Beyond building improvements, Smothers said Philander Smith College has used long-term federal funding to expand programs for its students, 81% of whom are low-income. This could include launching a school of public health that would train students to tackle health disparities affecting racial minorities and help address the state’s nursing shortage.
Democratic Representative Bobby Scott of Virginia, who heads the United States House Education Committee, said historically black colleges have received unprecedented levels of federal funding over the past two years, more than they have in the past decade combined. That includes $ 1.6 billion as part of the Democrats’ US bailout passed earlier this year.
The money allowed them to pursue initiatives such as canceling student debt during the COVID-19 pandemic.
Scott, a member of the Congressional Black Caucus, said the bill also included $ 27 billion for student aid at black colleges and other institutions serving racial minorities. Yet he recognized the need for more funding.
“We would love to do whatever we can,” Scott said. “I am not satisfied. I am not satisfied with anything in the budget that is within our purview.”
Scott said the Education Department is committed to ensuring that the grant program contained in the current bill is structured so that similar colleges compete against each other. It’s a way to prevent large schools with strong grant writing departments from supplanting small schools.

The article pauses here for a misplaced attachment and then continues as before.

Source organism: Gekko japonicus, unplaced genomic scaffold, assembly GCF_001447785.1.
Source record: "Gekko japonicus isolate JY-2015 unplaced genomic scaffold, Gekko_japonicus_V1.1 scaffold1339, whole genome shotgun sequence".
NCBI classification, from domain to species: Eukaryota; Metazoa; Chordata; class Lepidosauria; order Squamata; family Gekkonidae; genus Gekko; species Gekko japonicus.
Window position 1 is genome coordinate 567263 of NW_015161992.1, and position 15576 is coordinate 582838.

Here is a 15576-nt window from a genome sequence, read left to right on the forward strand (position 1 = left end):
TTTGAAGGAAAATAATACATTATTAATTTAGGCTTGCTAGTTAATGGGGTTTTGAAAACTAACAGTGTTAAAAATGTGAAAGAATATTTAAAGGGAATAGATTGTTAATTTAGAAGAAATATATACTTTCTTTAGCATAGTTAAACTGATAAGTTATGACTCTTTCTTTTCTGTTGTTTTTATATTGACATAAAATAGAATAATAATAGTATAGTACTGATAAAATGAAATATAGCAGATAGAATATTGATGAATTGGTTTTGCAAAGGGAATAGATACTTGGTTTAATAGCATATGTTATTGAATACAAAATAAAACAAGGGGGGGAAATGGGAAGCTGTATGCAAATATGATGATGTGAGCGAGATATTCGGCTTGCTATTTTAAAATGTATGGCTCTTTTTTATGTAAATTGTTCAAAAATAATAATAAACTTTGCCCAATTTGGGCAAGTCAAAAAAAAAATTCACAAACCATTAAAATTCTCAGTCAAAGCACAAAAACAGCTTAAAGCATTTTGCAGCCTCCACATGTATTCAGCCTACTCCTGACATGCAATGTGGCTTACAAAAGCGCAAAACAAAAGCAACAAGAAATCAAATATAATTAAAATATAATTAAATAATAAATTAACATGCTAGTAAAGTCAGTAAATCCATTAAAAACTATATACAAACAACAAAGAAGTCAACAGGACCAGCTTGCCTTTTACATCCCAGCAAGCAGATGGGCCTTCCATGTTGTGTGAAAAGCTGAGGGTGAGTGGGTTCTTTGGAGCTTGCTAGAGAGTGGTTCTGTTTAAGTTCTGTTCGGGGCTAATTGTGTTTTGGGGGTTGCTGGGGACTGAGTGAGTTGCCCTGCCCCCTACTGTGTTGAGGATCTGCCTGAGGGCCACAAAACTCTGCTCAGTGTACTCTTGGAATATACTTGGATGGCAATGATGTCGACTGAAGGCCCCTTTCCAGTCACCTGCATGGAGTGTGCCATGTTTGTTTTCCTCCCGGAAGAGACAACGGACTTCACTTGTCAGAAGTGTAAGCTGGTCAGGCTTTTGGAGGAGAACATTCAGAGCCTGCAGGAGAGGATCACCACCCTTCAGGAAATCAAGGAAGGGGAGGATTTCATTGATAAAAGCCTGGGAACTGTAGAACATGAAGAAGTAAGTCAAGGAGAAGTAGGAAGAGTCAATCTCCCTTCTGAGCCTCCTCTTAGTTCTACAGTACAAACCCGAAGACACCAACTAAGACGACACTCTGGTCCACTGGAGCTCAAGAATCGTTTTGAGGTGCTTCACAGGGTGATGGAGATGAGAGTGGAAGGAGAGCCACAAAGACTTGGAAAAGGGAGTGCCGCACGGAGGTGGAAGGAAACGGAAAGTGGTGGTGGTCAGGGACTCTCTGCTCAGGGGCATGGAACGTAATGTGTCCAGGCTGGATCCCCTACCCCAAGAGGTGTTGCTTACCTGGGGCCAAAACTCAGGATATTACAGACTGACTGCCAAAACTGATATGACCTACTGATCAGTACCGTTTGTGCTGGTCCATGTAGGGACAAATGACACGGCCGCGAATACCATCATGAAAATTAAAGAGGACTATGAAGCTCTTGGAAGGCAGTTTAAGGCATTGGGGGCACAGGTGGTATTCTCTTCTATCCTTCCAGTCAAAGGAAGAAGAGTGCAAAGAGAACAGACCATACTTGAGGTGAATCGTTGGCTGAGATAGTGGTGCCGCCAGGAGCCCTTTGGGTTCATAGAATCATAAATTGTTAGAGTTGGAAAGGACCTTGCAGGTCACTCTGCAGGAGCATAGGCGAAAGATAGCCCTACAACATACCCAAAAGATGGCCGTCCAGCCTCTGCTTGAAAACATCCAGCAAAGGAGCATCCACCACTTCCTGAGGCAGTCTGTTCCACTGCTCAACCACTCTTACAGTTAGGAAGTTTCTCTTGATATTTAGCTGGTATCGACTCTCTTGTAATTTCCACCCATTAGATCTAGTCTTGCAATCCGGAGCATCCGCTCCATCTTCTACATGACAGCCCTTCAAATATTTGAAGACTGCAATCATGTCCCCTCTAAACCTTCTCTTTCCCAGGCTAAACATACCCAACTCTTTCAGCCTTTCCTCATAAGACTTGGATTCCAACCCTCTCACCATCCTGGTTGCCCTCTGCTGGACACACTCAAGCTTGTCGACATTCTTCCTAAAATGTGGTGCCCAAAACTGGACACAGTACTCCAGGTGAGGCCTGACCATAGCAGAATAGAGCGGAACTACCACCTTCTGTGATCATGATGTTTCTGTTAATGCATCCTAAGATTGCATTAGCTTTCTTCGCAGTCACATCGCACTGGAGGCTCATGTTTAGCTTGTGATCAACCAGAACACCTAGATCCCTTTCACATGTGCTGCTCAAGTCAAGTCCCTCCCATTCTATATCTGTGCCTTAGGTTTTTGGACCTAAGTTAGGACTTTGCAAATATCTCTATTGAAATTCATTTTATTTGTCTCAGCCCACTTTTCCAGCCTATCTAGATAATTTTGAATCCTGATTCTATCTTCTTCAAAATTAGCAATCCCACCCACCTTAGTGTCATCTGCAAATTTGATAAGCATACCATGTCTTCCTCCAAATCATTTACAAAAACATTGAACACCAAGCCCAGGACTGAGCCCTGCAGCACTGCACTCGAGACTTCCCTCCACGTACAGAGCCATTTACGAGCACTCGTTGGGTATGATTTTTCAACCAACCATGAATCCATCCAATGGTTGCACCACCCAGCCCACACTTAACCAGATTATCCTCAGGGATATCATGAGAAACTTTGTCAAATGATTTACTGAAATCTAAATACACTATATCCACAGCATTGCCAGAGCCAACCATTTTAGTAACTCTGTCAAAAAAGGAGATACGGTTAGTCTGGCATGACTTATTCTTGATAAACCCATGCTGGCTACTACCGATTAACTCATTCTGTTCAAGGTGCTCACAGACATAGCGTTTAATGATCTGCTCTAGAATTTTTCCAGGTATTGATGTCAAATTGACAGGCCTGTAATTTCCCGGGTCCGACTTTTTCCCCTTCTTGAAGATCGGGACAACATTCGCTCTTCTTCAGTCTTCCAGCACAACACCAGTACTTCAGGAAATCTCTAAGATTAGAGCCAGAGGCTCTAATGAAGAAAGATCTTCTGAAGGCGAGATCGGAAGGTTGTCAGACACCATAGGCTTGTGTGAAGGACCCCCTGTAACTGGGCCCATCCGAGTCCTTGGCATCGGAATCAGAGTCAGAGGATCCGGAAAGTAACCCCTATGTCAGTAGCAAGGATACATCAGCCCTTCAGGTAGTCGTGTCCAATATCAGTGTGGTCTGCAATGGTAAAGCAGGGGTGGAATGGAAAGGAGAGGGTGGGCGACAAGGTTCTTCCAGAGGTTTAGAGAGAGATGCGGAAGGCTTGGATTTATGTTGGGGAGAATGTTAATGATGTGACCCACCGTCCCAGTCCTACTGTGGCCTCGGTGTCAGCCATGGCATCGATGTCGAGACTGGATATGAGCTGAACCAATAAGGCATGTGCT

This is important in order to resolve the big differences between the colleges. The Associated Press’s analysis of enrollment and staffing data found large disparities between the 102 historically black colleges and universities, as well as an additional divide between private and public institutions. Federal data, for example, showed that 11 HBCUs had endowments worth less than $ 1,000 per student in the 2018-19 school year, while nine had endowments worth more than $ 50. $ 000 per student.
In general, black colleges do not have the funding capacity of other universities. The cumulative endowment of all historic black colleges through 2019 was just over $ 3.9 billion, roughly the same endowment as that of the University of Minnesota. Advocates said funding challenges and the role colleges have historically played are why long-term federal aid is needed.